Armond White Says ‘Crystal Skull’ Is Better Than ‘Raiders of the Lost Ark,’ Paul W.S. Anderson Better Than P.T. Anderson and Martin Scorsese
Posted on Thursday, September 27th, 2012 by Germain Lussier
I have nothing but respect for Armond White, but to say his opinions are unpopular is like saying the Sun will rise. It’s a foregone conclusion, and two of his most recent posts fit that bill and then some. In one post, he argues that Indiana Jones and the Kingdom of the Crystal Skull is better than Raiders of the Lost Ark and in another he says Paul W.S. Anderson is a better filmmaker than both Martin Scorsese and Paul Thomas Anderson, comparing Resident Evil: Retribution and The Master. (That one is a few weeks old but we hadn’t written about it yet.)
The scary thing is, White is such a talented, smart writer and has such confidence in his outlandish arguments you almost want to believe them. Can he convince you? Read some excerts and link to the full articles after the jump.
Before you crucify White over these statements, please do read some of his thoughts. First of all, he’s quick to say he prefers Indiana Jones and the Last Crusade to the other three films, calling it “a masterpiece.” He also doesn’t dislike Raiders of the Lost Ark, he just believes it’s the worst of the four because Spielberg improved in many ways with each sequel. In regards to Crystal Skull, he says it’s “in fact, far richer” than Raiders and “builds on Raider’s ideas and complicates them. Arriving two decades later, it is the series’ true sequel–refined and elegant.”
He believes Raiders was a novelty in 1981 because the serial genre had been ignored for so long, but believes the subsequent films improved with pacing and ideas. While I whole heartedly disagree with these statements, White does his best to back them up.
The whole article, called The Whip and the Fedora, can be read here.
Then there’s the Battle of the Andersons, an article that’s circulated far and wide since its publication two weeks ago which just so happened to be the first weekend both Paul Anderson’s, W.S. and P.T., opened movies against each other. White has long, long been an advocate of W.S. Anderson’s films, often the lone champion in a pile of horrific reviews, so it wasn’t surprising that he preferred Resident Evil: Retribution to The Master. What’s surprising is how far apart he sees the two.
White’s basic argument is The Master is filled with ideas for the sake of being filled with ideas and nothing more where as Retribution makes no bones about what it is: “Apocalyptic Pop.” He believes W.S. Anderson lets the ideas be inferred onto the film, if the viewer chooses, as opposed to being forced down your throat, like PT Anderson. Again, I don’t particularly agree with this, but here’s one particualar highlight:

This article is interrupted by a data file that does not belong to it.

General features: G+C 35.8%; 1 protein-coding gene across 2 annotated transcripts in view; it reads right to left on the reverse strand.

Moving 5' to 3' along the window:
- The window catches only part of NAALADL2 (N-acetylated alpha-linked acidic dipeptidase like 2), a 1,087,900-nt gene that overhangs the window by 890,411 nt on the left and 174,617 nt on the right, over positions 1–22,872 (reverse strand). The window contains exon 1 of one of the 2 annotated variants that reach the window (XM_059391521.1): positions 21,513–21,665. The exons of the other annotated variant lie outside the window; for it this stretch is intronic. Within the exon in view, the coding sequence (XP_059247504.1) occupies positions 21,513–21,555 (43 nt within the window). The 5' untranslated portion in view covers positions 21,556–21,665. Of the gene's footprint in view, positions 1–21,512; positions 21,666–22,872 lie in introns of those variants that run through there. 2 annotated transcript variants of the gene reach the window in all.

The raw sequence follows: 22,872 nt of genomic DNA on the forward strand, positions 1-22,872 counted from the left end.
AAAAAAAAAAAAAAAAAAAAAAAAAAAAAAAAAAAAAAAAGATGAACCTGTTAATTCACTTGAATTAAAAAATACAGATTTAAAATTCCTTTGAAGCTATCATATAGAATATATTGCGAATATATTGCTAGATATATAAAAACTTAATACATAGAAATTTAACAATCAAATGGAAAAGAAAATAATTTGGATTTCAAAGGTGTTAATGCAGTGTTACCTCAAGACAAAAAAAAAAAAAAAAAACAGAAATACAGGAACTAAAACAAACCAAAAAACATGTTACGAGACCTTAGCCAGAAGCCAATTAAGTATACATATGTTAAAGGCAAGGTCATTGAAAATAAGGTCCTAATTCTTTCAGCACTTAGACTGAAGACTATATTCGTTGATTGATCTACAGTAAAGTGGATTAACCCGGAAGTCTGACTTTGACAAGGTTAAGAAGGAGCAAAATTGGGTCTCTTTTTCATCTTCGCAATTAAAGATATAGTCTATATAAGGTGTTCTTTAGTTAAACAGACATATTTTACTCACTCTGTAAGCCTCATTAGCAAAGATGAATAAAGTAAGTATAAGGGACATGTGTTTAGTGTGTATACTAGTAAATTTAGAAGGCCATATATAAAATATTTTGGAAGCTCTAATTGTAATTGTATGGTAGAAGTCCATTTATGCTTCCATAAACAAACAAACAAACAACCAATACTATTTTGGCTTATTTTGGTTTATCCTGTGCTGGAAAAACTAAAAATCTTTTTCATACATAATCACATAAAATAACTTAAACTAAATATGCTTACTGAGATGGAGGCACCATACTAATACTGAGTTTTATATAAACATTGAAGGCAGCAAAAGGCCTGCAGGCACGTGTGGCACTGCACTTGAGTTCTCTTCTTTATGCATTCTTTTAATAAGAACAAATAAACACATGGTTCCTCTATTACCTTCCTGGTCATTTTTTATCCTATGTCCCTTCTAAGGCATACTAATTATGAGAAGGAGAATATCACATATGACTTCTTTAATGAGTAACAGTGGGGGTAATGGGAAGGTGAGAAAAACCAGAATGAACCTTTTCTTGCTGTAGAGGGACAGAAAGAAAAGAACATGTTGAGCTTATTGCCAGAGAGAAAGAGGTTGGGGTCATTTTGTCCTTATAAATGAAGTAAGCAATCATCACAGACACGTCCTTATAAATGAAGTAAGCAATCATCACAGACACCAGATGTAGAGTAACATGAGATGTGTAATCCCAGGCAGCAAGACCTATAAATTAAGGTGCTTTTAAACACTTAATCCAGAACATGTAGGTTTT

Anderson’s taste for the kinetic excitement that gaming has in common with cinema inspires him to turn gaming conventions into idealized pop myths. Serious ideas about our entropic destiny are used to confirm humanity’s positive will as embodied by resilient Alice (athletic, emotive Milla fulfills the warrior promise of Sigourney Weaver’s Ripley and shows a convincing maternal gentleness in a terrifying domestic tangent). This universal lesson opposes The Master’s cynicism in which P.T.’s vague storytelling alludes to notorious religious beliefs then particularizes its “expose” with pessimistic displays of Quell and Dodd’s actorly neuroses. It’s a secularist epic for audiences of the vampire age who don’t believe in religion anyway–there’s no possibility of rebirth or conversion, just suspicions of torture as Dodd manipulates Quell to follow orders and reveal his pain. Yet Alice (in a Wasteland rather than Wonderland) meets cynicism head on and does spectacular battle with it. That used to be the purpose of movies–at least until the indie era permitted disaffected filmmakers to obfuscate moral predicaments with narcissistic indulgence.
He also throws some jabs at the 3D in Hugo and “unfairly” compares Paul W.S. Anderson to Martin Scorsese, but not how you’d think:
My point isn’t to measure Paul W. S. Anderson against Martin Scorsese; that’s too easy–an almost unfair contrast of innovative imagination to uninspired convention.
Yes, he just said Paul W.S. Anderson is a superior filmmaker to Martin Scorsese.
Say what you want about White. Call him a “troll” or “contrarian” but the simple fact is his tastes are just radically different from the status quo. He watches movies differently and comes at them with his own sets of likes, dislikes and history. And he’s certainly not making statements like this solely to get fanboys riled up. If you’ve ever heard him actually speak about these points (such as on the /Filmcast or Ron and Fez show) it’s obvious he firmly believes in his opinions. Plus he’s almost frighteningly smart about film history and can flat out write.
Even if you don’t agree with him – and most of us don’t – you’ve got to respect his guts to regularly come out with such unpopular opinions. I mean, this stuff is just so good, how can you be mad at it?